DRC: Why the US has not appointed a special envoy for the Great Lakes

By Stanis Bujakera Tshiamala
Posted on Thursday, 8 September 2022 12:39

US Secretary of State Antony Blinken (C) meets with members of civil society in eastern Congo, including Panzi Hospital and Foundation founder Dr. Dennis Mukwege (2nd L) at the US Ambassador's residence in Kinshasa, 10 August 2022. © ANDREW HARNIK/POOL/AFP

Since the election of Joe Biden, no American representative for the Great Lakes region has been appointed. Is this a sign of US lack of interest or mere lack of competence? Faced with the violence in eastern DRC and the approaching presidential election, many voices are calling for a greater commitment from Washington.

Kinshasa, 11 August. On the last day of his visit to the Democratic Republic of Congo, as he prepared to take off for Kigali, Antony Blinken was questioned by Congolese civil society actors and human rights defenders. In turn, Denis Mukwege, the famous doctor and 2018 Nobel Peace Prize laureate, and activists Julienne Lusenge and Fred Bauma wanted to ensure that the US Secretary of State would stand firm with their neighbour. Since the resurgence of M23 in November 2021, Rwanda has been accused of supporting the rebel movement, accusations it has denied.

Then they brought up a second point, asking Blinken for the appointment of a special US envoy for the Great Lakes. This request had already been made in 2021 by the NGO Human Rights Watch: “Given the deteriorating situation and the potentially devastating consequences for the DRC and the region, if nothing is done, it is time for the US government to adopt a new approach and engage at the highest level (…). Such a commitment should include the appointment of a new special envoy for the Great Lakes,” the organisation wrote at the time. In addition to political activism for new peace negotiations in eastern Congo, an American special envoy would be tasked with working on issues of good governance and the fight against corruption, with the next presidential election coming up in December 2023.

Lack of interest?

Since Joe Biden came to power, the departure of J. Peter Pham, who occupied the special envoy post from October 2018 until March 2020 during the Trump presidency, has been noted, but no one has been appointed to replace him. Which seems to signal a certain disengagement of the United States in the region. “It is quite possible that an American special envoy will be appointed to monitor electoral issues in the DRC for the purpose of democratic consolidation, rather than advancing the regional peace process,” explains a European diplomatic source.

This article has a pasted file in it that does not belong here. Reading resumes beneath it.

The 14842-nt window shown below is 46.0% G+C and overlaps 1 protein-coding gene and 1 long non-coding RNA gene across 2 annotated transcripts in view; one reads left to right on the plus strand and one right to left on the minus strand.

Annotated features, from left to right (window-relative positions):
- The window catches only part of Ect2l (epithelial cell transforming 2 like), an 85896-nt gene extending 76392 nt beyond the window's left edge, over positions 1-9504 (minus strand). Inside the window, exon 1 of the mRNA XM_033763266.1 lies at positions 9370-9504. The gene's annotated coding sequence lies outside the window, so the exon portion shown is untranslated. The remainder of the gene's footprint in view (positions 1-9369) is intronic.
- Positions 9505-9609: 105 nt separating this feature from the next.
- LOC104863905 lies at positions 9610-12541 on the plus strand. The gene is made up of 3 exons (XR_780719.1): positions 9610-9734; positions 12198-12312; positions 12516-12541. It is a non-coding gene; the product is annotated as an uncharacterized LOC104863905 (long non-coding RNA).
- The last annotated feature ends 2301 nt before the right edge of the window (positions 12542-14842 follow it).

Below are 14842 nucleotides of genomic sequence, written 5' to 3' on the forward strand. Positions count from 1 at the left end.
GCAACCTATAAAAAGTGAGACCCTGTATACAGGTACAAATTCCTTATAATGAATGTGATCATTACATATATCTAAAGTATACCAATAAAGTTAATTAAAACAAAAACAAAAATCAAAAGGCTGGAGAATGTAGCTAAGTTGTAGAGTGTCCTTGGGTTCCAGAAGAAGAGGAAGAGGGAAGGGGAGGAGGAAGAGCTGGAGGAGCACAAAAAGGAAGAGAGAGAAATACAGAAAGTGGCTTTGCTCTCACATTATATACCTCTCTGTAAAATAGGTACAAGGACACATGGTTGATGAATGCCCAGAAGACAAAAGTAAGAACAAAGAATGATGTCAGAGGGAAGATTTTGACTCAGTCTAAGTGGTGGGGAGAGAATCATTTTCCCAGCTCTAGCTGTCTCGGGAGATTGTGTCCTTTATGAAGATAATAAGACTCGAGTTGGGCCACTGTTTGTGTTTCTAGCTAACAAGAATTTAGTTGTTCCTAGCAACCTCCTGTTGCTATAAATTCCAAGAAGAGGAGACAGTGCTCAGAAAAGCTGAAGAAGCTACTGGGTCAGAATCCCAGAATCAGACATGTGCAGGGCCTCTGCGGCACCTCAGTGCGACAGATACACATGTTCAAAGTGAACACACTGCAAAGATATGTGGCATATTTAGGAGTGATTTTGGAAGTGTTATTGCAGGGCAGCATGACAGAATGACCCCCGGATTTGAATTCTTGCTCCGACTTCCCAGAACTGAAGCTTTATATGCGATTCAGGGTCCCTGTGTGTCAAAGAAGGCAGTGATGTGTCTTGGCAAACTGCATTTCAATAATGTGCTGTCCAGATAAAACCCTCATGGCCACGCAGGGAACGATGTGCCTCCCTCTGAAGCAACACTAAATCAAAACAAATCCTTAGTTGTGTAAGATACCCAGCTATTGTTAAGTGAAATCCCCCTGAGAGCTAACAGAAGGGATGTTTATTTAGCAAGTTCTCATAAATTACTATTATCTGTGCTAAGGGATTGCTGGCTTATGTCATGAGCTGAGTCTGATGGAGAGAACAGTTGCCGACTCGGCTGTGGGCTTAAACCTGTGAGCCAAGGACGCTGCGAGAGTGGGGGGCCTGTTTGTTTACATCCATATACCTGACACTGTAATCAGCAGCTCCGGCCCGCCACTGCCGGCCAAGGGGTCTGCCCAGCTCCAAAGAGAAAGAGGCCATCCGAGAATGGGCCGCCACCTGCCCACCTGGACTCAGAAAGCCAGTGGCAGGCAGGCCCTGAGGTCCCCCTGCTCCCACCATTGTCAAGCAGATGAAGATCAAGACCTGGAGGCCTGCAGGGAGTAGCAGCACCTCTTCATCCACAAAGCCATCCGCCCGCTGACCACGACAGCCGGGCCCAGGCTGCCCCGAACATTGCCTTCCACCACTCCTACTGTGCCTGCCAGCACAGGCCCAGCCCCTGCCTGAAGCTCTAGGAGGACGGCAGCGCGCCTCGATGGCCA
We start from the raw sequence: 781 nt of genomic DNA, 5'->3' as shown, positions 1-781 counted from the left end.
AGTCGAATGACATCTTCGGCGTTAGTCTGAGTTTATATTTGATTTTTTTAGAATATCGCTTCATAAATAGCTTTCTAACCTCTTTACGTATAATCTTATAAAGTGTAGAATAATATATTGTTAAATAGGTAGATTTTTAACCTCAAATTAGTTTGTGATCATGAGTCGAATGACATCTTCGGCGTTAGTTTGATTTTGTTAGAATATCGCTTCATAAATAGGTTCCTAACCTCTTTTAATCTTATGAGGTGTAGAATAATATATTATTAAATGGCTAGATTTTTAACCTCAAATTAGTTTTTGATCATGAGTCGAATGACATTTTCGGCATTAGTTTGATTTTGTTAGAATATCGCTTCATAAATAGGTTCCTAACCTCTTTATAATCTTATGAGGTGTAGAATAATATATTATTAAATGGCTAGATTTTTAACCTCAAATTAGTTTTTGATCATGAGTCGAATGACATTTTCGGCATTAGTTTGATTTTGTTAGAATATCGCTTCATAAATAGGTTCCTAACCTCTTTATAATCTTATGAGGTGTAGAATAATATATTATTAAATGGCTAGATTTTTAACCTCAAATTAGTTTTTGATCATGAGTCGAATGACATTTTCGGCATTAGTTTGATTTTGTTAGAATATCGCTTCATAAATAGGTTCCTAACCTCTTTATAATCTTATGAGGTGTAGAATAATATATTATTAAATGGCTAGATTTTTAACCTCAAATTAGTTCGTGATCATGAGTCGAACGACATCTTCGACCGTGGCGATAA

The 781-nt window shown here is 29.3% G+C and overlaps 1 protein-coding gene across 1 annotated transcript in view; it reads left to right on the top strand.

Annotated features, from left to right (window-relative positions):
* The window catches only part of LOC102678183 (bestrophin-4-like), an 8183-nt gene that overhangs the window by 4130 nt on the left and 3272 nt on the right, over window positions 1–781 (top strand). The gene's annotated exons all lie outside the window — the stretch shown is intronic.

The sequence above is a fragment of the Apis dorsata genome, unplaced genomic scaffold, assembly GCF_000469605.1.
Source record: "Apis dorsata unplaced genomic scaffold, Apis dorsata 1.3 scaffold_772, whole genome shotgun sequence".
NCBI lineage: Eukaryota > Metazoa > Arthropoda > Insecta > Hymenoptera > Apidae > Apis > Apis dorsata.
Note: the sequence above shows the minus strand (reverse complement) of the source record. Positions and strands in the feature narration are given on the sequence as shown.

“If the Biden administration has not found it appropriate to appoint someone, it means that it is not one of its priorities,” says an adviser to Congolese President Félix Tshisekedi. “The appointment of a special envoy would not be a bad thing, it would allow the US government to monitor the situation closely. But how much leeway would it have to make progress on the ground? Blinken came to Kinshasa but what has changed on the ground?” asks a member of the Congolese government.


Traditionally, the appointment of a special envoy has several advantages. It allows for global coverage of a region (in this case, Burundi, DRC, Uganda and Rwanda) and for the emergence of an American policy in terms of security, humanitarian and economic issues… A strategy that has been successful in the past.

Russ Feingold, Special Envoy for the Great Lakes from 2013 to 2015, helped manage the first M23 offensive after the takeover of Goma in 2012. In particular, he exerted pressure on Rwanda, which eventually withdrew its support for the rebel group, which was finally defeated. He also contributed to the signing of the Peace, Security and Cooperation Framework Agreement for the DRC in Addis Ababa. “Today, the resurgence of this movement could also result from a certain detachment of the United States on these issues, whose approach is no longer global,” explains a diplomatic source.

In the opinion of a former US special envoy who requested anonymity, the success of a special envoy’s mission depends on three elements. First, he or she must have political clout within the administration. “If the Biden administration has already appointed its third special envoy for the Horn of Africa, it is precisely because the first two were experienced diplomats, but had no political importance,” adds our source.

Secondly, the special envoy must have excellent personal relations with the US assistant secretaries of state whose jurisdiction overlaps with theirs, or else there could be bureaucratic conflict. Third, the special envoy must offer something more than the current US ambassadors. Otherwise, what good are they?


“When I think of my predecessors, the ones who have had the most influence are the ones who have brought something special to the table, whether it’s [Clinton administration Special Envoy] Howard Wolpe’s long personal history of peace and development in the region or Tom Perriello’s [the Obama administration] commitment to human rights and rule of law. I had not only studied and published on the region but had personal friendships with many leaders and civil society representatives,” Pham has recalled.

A year and a half after taking office, why then hasn’t the Biden administration appointed anyone? “I think the Biden administration really didn’t know what policy they wanted to pursue in Africa,” says another Western diplomatic source. “It took them months to find a candidate for assistant secretary for Africa in the person of Molly Phee. Unlike the Democratic administrations of Clinton and Obama, they simply did not have anyone who met the criteria,” our source says. Another diplomatic source spoke more toughly, referring to the negligence of the Biden administration with “only empty words” to offer the continent.

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